Sushi Ichi Japanese Restaurant's seasoned chefs recruit fresh fish and sticky morsels of rice to build a menu stacked with more than 50 types of maki rolls. The culinary team fills seaweed-wrapped cylinders with predetermined combinations of snow crab, tuna, and salmon, as well as custom-builds sushi rolls to incorporate diners' favorite ingredients. Thai and Chinese dishes also abound and include classics such as spicy kung pao chicken, shrimp pad thai, and green and red curries flanked by rich coconut rice.
At The Curry Club—voted Long Island Press' Best Indian Restaurant of 2010—a Zagat-rated menu boasts dishes prepared by restaurateurs with culinary experience in both the Eastern and Western hemispheres. A handful of tikka masalas are studded with shrimp, salmon, chicken, or tofu, and kebabs are served on platters that sizzle and steam like volcanic Pop Rocks. More than 40 curries fall into six categories, from the West Indian–inspired vindaloo, to the richer, creamy consistency of Korma-style concoctions.
At CrossFit Stony Book, trainers lead groups through daily sessions of CrossFit, a fitness method that incorporates an assortment of functional movements into one high-intensity workout. Designed for all ages and fitness levels, each session focuses on a workout of the day, which may include a varied selection of pull-ups, squats, pushups, and other challenging exercises. With its ever-changing routine, CrossFit aims to increase strength, flexibility, and coordination while improving cardiovascular endurance.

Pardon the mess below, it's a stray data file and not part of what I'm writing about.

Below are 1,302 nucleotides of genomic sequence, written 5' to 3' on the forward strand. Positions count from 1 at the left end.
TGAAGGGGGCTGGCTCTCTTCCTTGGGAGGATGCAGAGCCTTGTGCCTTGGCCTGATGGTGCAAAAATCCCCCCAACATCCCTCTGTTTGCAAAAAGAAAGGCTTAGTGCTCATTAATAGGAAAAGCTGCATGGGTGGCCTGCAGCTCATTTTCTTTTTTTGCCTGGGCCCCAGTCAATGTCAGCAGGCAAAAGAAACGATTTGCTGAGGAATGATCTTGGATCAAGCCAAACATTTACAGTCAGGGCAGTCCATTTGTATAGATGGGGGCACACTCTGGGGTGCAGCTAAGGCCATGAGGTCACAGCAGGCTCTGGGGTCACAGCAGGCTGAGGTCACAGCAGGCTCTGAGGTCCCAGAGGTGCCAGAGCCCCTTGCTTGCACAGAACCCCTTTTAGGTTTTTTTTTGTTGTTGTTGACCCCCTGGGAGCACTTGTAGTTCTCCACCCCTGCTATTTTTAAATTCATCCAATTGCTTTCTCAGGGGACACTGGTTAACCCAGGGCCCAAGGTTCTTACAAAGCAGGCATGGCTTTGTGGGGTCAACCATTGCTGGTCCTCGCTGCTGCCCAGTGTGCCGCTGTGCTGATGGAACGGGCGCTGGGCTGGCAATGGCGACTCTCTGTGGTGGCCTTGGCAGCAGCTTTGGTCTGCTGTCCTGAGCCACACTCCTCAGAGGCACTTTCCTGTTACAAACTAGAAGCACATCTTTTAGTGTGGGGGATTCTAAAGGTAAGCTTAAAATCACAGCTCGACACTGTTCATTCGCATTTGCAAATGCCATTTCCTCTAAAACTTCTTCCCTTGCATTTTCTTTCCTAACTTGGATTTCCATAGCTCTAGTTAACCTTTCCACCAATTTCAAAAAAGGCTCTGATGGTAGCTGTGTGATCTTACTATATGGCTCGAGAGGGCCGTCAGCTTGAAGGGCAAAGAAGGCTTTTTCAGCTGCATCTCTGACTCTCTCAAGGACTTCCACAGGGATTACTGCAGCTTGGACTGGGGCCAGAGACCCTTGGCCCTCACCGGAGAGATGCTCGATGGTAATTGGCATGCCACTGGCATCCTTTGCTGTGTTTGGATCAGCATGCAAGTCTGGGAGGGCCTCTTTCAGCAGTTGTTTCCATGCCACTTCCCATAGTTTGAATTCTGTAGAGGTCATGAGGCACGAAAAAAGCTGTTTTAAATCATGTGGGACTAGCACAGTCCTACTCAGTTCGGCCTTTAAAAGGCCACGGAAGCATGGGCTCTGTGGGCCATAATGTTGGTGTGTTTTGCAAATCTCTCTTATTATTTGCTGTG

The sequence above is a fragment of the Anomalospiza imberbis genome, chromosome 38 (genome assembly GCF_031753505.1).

Pepperheads Hotsauces stockpiles over 800 tongue-searing hot sauces, rubs, and marinades that inject bursts of heat and flavor into savory dishes. A top seller, Black Mamba hot sauce ($32.99/6 oz.) culls chocolate habañero peppers and capsaicin extracts to craft a viscous spice said to approach several million Scoville units, the scale that measures spicy heat by weighing tasters' shed tears. Pure powder of jolokia ghost pepper, reputed by the February 2007 Guinness Book of World Records to be the hottest chili pepper on the planet, cater to pyrotechnic cooks craving to create their own rubs or sauces ($29.95/48 grams).
Rolling Pin Bake Shop houses a veritable cornucopia of tarts, cookies, pastries, and other handmade goods. The bakery––highlighted by the Food Network's Rachael Ray and E!'s Whose Wedding Is It Anyway?–– is manned by David Dombroff, a 15-year veteran with a degree in sweet, sweet satisfaction from the Culinary Institute of America. Stop by the cozy bakery and scarf down some scones (three for $1) while chatting with the attentive shop keep. If you don't want to gobble your goods in house, you can always order an eye-catching occasion cake ($18+) for real-world consumption. Born from the hands of caring chefs, these creations are laden with moist sponge cake and loaded with fresh fruit and other palate-tickling treats.
In the 19th century, the North Shore’s salty breezes, rocky beaches, and elegant estates drew New York City’s elite out of their Manhattan apartments and into the captivating towns of what was to be called the Gold Coast. The remnants of this storied past still stand and the shore breezes still blow, as diners at Bliss Restaurant enjoy what Zagat deemed “creative American cuisine with a French twist”. Guests seated on the blooming outdoor patio swirl the ice in their seasonal cocktails, dine on baked brie and seared diver sea scallops, and listen to the melodic strumming of a live musician. Other menu items include pignoli-nut-crusted red snapper, half-roasted chicken with wild mushroom sauce, and banana and chipotle-braised short ribs, which can all be paired with sides such as chive and brie mashed potatoes or kielbasa and sauerkraut. Inside the restaurant, diners enjoy candle-lit tables with white table clothes and dark wood accents. It’s a contemporary ambiance that, like the Gold Coast, harkens back to a time of romance and refinement.